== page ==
Banned Books Literary Criticism Presentation Assignment and Googlemapping Exercise (UT Austin)

ENGL 314, Fall 2010

Charlotte Nunes

Literary Criticism Presentations


Literary Criticism Group Presentations are meant to familiarize you with the research process necessary to write an analytical research paper in the humanities.  As you know, your final papers for this class will involve elements of textual, historical, and cultural analysis; your (required) discussion of at least one scholarly article in your final paper will assist you here.  Since we have the privilege of working in a DWRL classroom, these presentations will include both a “mind map” (using NovaMind) and a Google map, to help you visually represent the content of your presentation.


Presentations will showcase one scholarly article, which you will research in advance and run by me for approval.  We will have one group presentation for each book.  All presentations will take place on the last day of discussion of each book.  You will notice that each presentation is scheduled for a Tuesday; one person in your group must be designated to e-mail the article to the class by 5 p.m. on the Friday preceding your presentation.  The reading assignment for presentation days will be the article under discussion.


Presentations will have four parts:


1) Article Summary and Discussion: introduce the article—what can you find out about the author and the publication in which you find the article?  Be able to summarize its main points and fit it into a discussion.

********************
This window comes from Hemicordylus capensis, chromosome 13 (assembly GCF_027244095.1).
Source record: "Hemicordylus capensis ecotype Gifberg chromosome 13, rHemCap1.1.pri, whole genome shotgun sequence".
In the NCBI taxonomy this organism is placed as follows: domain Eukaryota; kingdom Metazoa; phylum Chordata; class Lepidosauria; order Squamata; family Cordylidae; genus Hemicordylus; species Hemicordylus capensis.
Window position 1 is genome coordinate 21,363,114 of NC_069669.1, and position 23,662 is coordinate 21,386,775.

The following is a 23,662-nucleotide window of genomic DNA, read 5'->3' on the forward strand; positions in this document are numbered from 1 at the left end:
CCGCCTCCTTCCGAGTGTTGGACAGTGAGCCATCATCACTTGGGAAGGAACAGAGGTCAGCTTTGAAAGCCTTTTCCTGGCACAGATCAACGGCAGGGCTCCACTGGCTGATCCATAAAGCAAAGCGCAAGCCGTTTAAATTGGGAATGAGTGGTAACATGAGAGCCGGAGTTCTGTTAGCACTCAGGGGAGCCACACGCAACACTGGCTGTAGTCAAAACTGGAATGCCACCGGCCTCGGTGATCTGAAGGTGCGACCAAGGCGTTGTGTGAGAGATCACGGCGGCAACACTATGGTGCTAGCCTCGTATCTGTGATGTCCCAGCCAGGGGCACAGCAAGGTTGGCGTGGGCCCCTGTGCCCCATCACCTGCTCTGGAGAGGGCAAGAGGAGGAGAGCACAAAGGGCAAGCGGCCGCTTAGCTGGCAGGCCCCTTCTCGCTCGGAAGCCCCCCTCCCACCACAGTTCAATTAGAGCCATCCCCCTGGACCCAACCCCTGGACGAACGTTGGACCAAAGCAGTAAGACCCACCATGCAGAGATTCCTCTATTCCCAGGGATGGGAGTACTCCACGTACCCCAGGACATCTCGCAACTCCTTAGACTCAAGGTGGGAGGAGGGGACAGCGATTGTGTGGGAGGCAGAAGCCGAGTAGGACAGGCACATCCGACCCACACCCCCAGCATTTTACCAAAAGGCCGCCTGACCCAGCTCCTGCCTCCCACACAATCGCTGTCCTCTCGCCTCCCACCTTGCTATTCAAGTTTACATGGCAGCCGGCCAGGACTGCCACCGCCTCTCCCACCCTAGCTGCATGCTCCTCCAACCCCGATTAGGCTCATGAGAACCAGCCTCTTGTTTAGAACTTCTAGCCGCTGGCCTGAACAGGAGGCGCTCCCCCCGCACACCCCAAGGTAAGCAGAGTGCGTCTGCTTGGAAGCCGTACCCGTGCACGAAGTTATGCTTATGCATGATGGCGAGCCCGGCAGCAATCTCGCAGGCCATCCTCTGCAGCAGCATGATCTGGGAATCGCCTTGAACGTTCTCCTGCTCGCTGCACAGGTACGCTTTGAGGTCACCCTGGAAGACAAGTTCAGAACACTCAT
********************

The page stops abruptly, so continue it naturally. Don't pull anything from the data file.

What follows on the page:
Questions to answer:

-What’s the thesis of the article?

-What are the most important reasons that back up this author’s claims?

-Which moments in the novel does the author refer to when backing up these claims?

-What kinds of research and resources does the author draw upon?  Some examples could be historical events, cultural developments, or political debates that were happening at the time that the novelist was writing; other examples include other scholars’ close-readings, reactions to the novel (such as book reviews), and theories about race or gender.  Basically, what resources does the author refer to that are outside of the novel?

-Are there any holes in the argument?

-What do you find particularly convincing about the argument?

-Can you identify further evidence in the novel that does not appear in the article but that might further reinforce or complicate the claims in the article?

-What “scholarly conversation” is the author of the article participating in?  (In some articles the author will explicitly state what conversation he or she is contributing to, but in others you might need to deduce what the conversation is.)


2) Mind Map: use the NovaMind program available on DWRL computers to construct a mind map to supplement your presentation.  You can decide what information to include in your mind map, but it must include at least three branches sprouting from the central node.  For example, you might use the mind map to represent information about the article itself, such as publication information, the author’s background, and the aspect of the novel’s historical context that the author features in the article; or you might map the article’s textual, historical, and cultural analysis.


For your reference, here are the modes of analysis we talked about on the first day of class:


Formal: The world of the text.  What literary devices does the author use and how do they contribute to the meaning of the text?

Historical: The world around the text.  How did the historical circumstances of the author shape the text and the way it was written?

Cultural: The text in the world.  What kind of “cultural work” has this text done?  How has the text contributed to or been used in various cultural or political debates?  What does the text tell us about prevailing cultural attitudes (about gender, race, or class, for example)?